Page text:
Intel currently assigns the "Extreme" extension to only one client-segment product, the Core i9-7980XE. With the advent of the 28-core client-segment processor on a new motherboard platform, Intel could find itself tough to justify the extension on the "Basin Falls" (LGA2066) platform. The company is planning to launch new 20-core and 22-core LGA2066 processors, besides its 28-core processor on the new platform. The Extreme extension is also used on the company's "Skull Canyon" NUC.

Intel's 28-core HEDT Processor a Panic Reaction to 32-core Threadripper

At Computex 2018, we witnessed two major HEDT (high-end desktop) processor announcements. Intel unveiled a client-segment implementation of its "Skylake XCC" (extreme core count) silicon, which requires a new motherboard, while AMD announced a doubling in core-counts of its Ryzen Threadripper family, with the introduction of new 24-core and 32-core models, which are multi-chip modules of its new 12 nm "Zen+" die, and compatible with existing X399 chipset motherboards. With frantic increases in core counts, the practicality of these chips to even the most hardcore enthusiast or productivity professional diminishes. The Computex 2018 demos reek of a pissing-contest between the x86 processor giants, with AMD having an upper hand.

The HEDT segment is intended to occupy the space between client desktops and serious scalar workstations. Intel is frantically putting together a new HEDT platform positioned above its current LGA2066 (X299) platform, built around its Purley enterprise platform, and a variant of the LGA3647 socket (this chip + your X299 motherboard is no bueno). This socket is needed to wire out the 28-core Skylake XCC (extreme core count) silicon, which has a six-channel DDR4 memory interface. The company put up a live demo at the teaser of this unnamed processor, where it was running at 5.00 GHz, which led many to believe that the processor runs at that speed out of the box, at least at its maximum Turbo Boost state, if not nominal clock. Intel admitted to "Tom's Hardware," that it "forgot" to mention to the crowds that the chip was overclocked.

Intel Core i9-7980XE 18-Core CPU @ 6.1 GHz on All Cores, Consumes up to 1000 W

Overclocker extraordinaire Der8auer has been able to put Intel's flagship, HCC HEDT 7980XE CPU, through its paces under extreme cooling, which resulted in a veritable show of force from the blue giant. Intel's $1,979, 18-core, 36-thread CPU has cemented itself as the flagship consumer CPU of choice, surpassing AMD's 1950X Threadripper in all fields. And yes, we do mean single-core and multi-core benchmarks, but also power consumption figures.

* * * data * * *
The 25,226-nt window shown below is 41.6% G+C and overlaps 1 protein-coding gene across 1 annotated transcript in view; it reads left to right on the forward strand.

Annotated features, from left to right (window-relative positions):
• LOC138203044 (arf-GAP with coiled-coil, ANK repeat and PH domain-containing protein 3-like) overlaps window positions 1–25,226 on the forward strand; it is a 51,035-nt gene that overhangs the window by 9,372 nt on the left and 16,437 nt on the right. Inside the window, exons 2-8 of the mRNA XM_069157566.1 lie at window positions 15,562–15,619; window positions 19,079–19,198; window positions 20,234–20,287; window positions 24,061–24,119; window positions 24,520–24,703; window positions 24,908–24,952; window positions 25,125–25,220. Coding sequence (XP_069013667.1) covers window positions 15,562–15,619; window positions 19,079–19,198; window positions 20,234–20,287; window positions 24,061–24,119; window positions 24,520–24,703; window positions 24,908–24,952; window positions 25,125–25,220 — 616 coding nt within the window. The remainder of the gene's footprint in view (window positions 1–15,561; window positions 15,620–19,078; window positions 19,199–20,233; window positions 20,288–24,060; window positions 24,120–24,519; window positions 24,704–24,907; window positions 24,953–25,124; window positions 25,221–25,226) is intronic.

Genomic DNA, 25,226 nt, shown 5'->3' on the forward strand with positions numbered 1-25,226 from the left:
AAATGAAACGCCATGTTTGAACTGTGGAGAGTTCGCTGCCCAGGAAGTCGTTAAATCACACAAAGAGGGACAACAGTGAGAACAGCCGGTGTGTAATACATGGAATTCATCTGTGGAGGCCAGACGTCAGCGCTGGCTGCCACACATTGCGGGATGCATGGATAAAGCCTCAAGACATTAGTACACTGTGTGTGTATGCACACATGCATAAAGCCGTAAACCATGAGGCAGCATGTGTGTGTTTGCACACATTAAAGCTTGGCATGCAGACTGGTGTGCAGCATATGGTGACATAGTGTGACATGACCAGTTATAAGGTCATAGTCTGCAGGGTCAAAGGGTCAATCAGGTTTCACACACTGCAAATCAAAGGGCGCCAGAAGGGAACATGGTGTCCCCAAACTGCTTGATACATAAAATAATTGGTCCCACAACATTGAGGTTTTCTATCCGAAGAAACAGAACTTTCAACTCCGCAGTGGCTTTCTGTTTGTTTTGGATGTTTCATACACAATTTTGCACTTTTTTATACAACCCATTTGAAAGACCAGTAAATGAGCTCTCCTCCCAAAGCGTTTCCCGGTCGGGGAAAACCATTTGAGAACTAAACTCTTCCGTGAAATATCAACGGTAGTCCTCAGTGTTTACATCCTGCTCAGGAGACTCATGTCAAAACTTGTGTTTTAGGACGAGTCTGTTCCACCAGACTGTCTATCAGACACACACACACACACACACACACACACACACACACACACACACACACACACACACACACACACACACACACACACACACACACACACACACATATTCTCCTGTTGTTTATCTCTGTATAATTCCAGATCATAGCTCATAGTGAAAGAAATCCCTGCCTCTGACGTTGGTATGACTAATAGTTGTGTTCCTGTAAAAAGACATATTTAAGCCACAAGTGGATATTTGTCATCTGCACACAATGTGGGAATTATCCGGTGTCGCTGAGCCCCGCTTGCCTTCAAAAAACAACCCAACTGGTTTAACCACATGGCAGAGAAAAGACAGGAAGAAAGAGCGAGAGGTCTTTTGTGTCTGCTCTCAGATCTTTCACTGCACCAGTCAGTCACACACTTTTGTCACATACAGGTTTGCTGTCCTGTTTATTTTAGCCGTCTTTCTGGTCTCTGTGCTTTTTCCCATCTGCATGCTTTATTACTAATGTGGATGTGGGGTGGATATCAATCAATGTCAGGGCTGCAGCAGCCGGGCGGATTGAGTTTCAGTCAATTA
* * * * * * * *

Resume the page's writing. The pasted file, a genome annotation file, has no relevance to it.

With 18 cores in need of adequate cooling, every piece of real-estate that may serve as an heatsink of sorts comes at a premium; that is why thermal paste for this Intel processor was applied not only to the CPU die itself, but also to the entire PCB around it. Der8auer says that doing this allows heat to be better dissipated form the CPU die, allowing for up to 400 MHz increased clock-speeds under load. Direct contact with the die was also tried, and achieved by cutting off the central pat of the IHS, while keeping the edges of it as a way of better load balancing the weight of the cooler (in this case, an LN2 cooler) over the CPU's PCB, in order to avoid different amounts of pressure on the CPU pins. However, the extreme overclocker ended up not recommending that venue, for it didn't offer consistent success in their extreme cooling efforts.

Intel Announces Availability of Core i9-7980XE and Core i9-7960X

Intel expanded the upper end of its Core X "Skylake-X" HEDT processor family, with the introduction of the Core i9-7980XE 18-core flagship processor, and the i9-7960X 16-core processor. Designed to give pro-sumers and PC enthusiasts extreme mega-tasking performance, the i9-7980XE features all components physically present on the 14 nm "Skylake-X" silicon, featuring 18 cores, with HyperThreading enabling 36 threads; 1 MB of dedicated L2 cache per core, 24.75 MB of shared L3 cache, and rather restrained clock speeds of 2.60 GHz, with Turbo Boost speeds of 4.20 GHz, and Turbo Boost Max 3.0 frequency of 4.40 GHz.

Despite its gargantuan core-count, the TDP of this chip is rated at 165W, lower than the 180W rated for competing Ryzen Threadripper processors. The other high-end processor launched by Intel is the Core i9-7960X. This 16-core/32-thread chip features clock speeds of 2.80 GHz, with 4.20 GHz Turbo Boost, and 4.40 GHz Turbo Boost Max 3.0. It features 22 MB of shared L3 cache, and 1 MB of dedicated L2 cache per core. The Core i9-7980XE is priced at USD $1,999 in the retail channel; while the Core i9-7960X goes for $1,699.